Then in 2007 I went for a review again to the hospital. I’d been feeling a lot more tired, a lot more lethargic, and just no energy at all to do anything. Mentioned it at the hospital, but I also saw a different consultant this time, who then said to me that, did I realise that I had exceeded half my life expectancy?, which was a real shock when I’d gone along to the clinic expecting them to just say, “Fine, everything’s okay. Go away. We’ll see you again in six months”. And she just said, did I realise I’d exceeded the life expectancy?, because at diagnosis it was fifteen to twenty years. And I just sort of was taken aback quite a bit with what she said. And then she said that, would I consider a bone marrow transplant?, which was the first I’d ever, ever heard about bone marrow transplant. In the literature that I’d read up myself I’d found that there were stem cell transplants but it was only done in exceptional circumstances. Certainly this was the information I’d had in 2000 to 2002. And obviously this was something totally new for me to sort of consider.
She then asked if I would speak to my siblings to ask, because that’s the only person that can actually give the donation, and to ask them if they would then consider having testing.
And I then went, I contacted the hospital and I actually spoke to the haematology nurses again, who said that it would be an idea to come back and speak to the consultant but not in a clinic time. So she arranged for me to go back to the hospital to speak to the consultant, who explained that she didn’t necessarily mean that I was going to have a transplant there and then; this was something to be considered for when things get worse but that she would still like my sisters to be tested so that they actually have the records for it. And I actually came away from there feeling even more confused, if anything, because one minute you’re being told you’re going to have a transplant, the next minute, “Oh no, you’re not going to have a transplant. This might happen in five years time or it may not happen at all”. And you’ve just then told sisters, “Well, I’m possibly going to have a transplant”. So everybody was completely confused with the answers that I was told.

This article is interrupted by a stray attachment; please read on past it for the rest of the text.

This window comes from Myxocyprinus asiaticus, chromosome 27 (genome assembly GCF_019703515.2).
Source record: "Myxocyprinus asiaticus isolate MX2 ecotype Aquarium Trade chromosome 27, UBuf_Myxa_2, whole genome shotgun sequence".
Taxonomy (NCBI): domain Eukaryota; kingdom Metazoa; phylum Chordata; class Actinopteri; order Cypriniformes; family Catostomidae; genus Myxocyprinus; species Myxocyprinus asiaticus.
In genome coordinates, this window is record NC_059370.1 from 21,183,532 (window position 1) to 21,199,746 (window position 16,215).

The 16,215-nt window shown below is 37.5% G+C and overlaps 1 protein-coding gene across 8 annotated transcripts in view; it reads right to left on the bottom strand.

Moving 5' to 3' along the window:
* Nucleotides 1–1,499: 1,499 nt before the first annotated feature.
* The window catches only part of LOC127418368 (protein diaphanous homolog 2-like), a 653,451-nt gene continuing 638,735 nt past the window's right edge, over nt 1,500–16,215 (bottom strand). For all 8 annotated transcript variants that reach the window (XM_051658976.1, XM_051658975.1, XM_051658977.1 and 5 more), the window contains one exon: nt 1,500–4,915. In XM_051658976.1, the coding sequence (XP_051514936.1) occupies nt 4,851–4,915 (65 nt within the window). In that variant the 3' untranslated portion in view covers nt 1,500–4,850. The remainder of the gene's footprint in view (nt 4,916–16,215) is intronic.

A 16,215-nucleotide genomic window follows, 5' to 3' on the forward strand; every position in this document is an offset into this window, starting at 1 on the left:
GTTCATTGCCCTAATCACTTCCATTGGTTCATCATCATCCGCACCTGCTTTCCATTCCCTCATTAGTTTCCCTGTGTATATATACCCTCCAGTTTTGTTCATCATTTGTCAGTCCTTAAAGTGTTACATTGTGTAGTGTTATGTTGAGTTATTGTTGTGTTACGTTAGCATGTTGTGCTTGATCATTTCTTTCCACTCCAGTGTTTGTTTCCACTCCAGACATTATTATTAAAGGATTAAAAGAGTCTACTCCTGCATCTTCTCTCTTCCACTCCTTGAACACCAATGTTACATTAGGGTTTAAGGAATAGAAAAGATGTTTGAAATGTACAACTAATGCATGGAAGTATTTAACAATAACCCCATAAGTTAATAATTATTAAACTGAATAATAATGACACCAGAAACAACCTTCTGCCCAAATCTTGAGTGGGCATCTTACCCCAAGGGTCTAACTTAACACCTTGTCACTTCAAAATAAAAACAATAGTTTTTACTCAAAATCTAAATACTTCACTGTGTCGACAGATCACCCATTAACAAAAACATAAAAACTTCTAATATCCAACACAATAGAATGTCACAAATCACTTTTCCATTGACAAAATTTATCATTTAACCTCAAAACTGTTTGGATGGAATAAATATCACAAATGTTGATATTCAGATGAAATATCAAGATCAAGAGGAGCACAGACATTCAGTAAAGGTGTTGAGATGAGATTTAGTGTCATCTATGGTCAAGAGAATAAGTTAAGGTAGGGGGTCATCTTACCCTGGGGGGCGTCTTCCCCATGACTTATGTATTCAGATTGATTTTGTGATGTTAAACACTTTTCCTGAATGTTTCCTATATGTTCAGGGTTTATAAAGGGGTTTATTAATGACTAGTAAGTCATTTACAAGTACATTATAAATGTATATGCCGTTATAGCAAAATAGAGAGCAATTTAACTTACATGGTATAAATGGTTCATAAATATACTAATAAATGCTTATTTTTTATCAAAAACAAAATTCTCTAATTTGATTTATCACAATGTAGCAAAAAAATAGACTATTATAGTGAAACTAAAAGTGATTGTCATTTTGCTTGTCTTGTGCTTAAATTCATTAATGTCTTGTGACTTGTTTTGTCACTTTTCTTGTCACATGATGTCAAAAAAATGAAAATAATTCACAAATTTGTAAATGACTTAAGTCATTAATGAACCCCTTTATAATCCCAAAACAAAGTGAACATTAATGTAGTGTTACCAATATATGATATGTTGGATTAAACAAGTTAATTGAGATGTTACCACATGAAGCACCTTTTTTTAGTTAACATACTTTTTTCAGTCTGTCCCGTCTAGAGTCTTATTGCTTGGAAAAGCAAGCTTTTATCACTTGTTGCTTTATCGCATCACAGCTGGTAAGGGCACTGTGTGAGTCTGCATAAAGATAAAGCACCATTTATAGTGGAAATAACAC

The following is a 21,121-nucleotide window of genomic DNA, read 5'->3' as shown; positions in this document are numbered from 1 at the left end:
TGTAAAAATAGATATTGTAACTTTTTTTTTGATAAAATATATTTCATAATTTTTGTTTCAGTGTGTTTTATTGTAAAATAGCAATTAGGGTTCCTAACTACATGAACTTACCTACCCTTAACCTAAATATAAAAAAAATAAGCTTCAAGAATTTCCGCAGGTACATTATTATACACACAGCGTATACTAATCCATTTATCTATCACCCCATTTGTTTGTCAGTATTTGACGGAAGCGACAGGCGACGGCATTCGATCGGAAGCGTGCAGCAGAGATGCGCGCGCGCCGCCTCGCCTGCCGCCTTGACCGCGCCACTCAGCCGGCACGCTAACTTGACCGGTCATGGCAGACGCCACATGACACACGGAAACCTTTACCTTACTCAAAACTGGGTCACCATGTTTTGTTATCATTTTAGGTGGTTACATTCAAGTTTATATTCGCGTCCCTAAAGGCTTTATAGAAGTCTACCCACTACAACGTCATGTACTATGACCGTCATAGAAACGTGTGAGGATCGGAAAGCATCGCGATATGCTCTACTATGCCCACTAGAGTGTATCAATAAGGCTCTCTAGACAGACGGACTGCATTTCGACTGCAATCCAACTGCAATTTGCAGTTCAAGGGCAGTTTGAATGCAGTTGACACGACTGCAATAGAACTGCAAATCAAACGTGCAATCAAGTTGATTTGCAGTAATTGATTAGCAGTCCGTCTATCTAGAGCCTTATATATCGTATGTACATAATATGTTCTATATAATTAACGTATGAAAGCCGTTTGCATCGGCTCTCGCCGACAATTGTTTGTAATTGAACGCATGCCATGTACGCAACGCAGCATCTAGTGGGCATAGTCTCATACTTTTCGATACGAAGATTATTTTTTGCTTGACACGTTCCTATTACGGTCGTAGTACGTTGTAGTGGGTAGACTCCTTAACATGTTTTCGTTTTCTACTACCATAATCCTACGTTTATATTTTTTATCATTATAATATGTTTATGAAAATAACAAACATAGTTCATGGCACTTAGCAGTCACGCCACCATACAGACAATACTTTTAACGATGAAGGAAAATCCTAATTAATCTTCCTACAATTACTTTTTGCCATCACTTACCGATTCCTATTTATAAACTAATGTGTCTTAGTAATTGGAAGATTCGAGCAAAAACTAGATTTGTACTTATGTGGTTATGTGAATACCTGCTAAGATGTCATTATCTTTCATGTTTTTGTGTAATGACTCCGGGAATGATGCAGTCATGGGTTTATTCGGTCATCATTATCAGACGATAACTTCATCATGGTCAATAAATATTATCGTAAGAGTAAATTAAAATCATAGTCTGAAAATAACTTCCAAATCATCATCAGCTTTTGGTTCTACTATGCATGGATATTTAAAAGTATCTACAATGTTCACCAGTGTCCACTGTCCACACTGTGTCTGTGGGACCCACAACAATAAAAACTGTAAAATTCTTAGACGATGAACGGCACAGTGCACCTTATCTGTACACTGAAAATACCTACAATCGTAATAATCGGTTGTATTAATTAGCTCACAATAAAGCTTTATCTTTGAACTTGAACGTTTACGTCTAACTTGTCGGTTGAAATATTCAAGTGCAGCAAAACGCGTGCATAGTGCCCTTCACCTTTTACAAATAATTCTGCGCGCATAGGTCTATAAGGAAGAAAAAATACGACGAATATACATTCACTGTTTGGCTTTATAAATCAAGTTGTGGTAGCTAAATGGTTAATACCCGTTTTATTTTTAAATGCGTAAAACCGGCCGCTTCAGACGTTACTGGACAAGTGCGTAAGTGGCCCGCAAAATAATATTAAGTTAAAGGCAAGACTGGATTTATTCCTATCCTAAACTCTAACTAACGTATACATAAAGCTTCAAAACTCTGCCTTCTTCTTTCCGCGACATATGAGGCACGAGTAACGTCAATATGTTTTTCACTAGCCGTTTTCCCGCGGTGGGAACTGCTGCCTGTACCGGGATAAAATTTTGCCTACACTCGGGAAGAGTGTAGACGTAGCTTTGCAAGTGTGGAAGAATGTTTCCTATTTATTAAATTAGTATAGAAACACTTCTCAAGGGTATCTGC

My sisters were tested before Christmas, and it took two and a half months before you get, they get, they receive the results. You’re not allowed to receive or be told the results in any way. It’s up to the person concerned, whether they are possible donors or not, to tell you. My sisters contacted me and both told me that neither of them were possible donors.
So I now know that I haven’t actually got a family donor. And I went back to see the consultant again at the hospital, who explained that she would wait until things got any worse before putting me on a donor list. There may be a way of treating me with other forms of treatment, and she listed, she explained what those were' one being chemotherapy, on a low dose system where you would take a tablet every day; and then the other form would be a more aggressive form of chemotherapy and radiotherapy, and explained that if I did have to have a transplant I would have to have chemotherapy and radiotherapy and be in hospital to receive all of that but it would only be via a transfusion and nothing worse than that to go on.
I have continued to have the tiredness and the pain and the joint pains but they’d actually asked in the clinic in the latter part of 2007, had I had any chest infections or anything like that?, because apparently that’s another symptom of leukaemia developing and increasing intensity. And in fact I’ve started gettin